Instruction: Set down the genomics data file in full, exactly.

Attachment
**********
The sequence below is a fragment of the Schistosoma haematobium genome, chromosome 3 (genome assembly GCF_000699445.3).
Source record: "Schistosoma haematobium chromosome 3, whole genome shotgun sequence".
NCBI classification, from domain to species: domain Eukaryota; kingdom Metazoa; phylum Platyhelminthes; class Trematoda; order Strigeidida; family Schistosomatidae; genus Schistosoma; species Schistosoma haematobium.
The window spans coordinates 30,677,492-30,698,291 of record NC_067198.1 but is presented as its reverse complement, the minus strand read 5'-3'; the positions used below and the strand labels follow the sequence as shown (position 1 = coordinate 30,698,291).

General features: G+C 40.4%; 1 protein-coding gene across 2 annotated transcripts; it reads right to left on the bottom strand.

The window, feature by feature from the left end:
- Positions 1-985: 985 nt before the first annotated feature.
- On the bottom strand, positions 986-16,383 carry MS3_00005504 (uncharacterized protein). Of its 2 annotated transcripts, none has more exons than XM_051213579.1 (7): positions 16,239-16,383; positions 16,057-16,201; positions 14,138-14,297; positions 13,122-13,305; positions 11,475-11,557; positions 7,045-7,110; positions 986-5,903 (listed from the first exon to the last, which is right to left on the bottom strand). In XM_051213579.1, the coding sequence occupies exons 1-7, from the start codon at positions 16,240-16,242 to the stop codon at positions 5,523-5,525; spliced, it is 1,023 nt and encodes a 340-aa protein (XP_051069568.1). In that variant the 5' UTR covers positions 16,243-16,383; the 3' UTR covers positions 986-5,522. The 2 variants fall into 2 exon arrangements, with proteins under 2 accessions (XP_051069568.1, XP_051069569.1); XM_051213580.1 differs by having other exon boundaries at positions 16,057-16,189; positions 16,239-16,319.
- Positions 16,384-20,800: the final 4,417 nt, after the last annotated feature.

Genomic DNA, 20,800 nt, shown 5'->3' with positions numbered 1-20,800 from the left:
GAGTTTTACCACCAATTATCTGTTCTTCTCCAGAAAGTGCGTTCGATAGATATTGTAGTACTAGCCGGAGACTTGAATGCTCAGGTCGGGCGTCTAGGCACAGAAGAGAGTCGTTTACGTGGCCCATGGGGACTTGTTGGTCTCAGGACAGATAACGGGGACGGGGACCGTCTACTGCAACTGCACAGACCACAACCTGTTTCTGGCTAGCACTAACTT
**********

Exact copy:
The sequence below is a fragment of the Schistosoma haematobium genome, chromosome 3 (genome assembly GCF_000699445.3).
Source record: "Schistosoma haematobium chromosome 3, whole genome shotgun sequence".
NCBI classification, from domain to species: domain Eukaryota; kingdom Metazoa; phylum Platyhelminthes; class Trematoda; order Strigeidida; family Schistosomatidae; genus Schistosoma; species Schistosoma haematobium.
The window spans coordinates 30,677,492-30,698,291 of record NC_067198.1 but is presented as its reverse complement, the minus strand read 5'-3'; the positions used below and the strand labels follow the sequence as shown (position 1 = coordinate 30,698,291).

General features: G+C 40.4%; 1 protein-coding gene across 2 annotated transcripts; it reads right to left on the bottom strand.

The window, feature by feature from the left end:
- Positions 1-985: 985 nt before the first annotated feature.
- On the bottom strand, positions 986-16,383 carry MS3_00005504 (uncharacterized protein). Of its 2 annotated transcripts, none has more exons than XM_051213579.1 (7): positions 16,239-16,383; positions 16,057-16,201; positions 14,138-14,297; positions 13,122-13,305; positions 11,475-11,557; positions 7,045-7,110; positions 986-5,903 (listed from the first exon to the last, which is right to left on the bottom strand). In XM_051213579.1, the coding sequence occupies exons 1-7, from the start codon at positions 16,240-16,242 to the stop codon at positions 5,523-5,525; spliced, it is 1,023 nt and encodes a 340-aa protein (XP_051069568.1). In that variant the 5' UTR covers positions 16,243-16,383; the 3' UTR covers positions 986-5,522. The 2 variants fall into 2 exon arrangements, with proteins under 2 accessions (XP_051069568.1, XP_051069569.1); XM_051213580.1 differs by having other exon boundaries at positions 16,057-16,189; positions 16,239-16,319.
- Positions 16,384-20,800: the final 4,417 nt, after the last annotated feature.

Genomic DNA, 20,800 nt, shown 5'->3' with positions numbered 1-20,800 from the left:
GAGTTTTACCACCAATTATCTGTTCTTCTCCAGAAAGTGCGTTCGATAGATATTGTAGTACTAGCCGGAGACTTGAATGCTCAGGTCGGGCGTCTAGGCACAGAAGAGAGTCGTTTACGTGGCCCATGGGGACTTGTTGGTCTCAGGACAGATAACGGGGACGGGGACCGTCTACTGCAACTGCACAGACCACAACCTGTTTCTGGCTAGCACTAACTT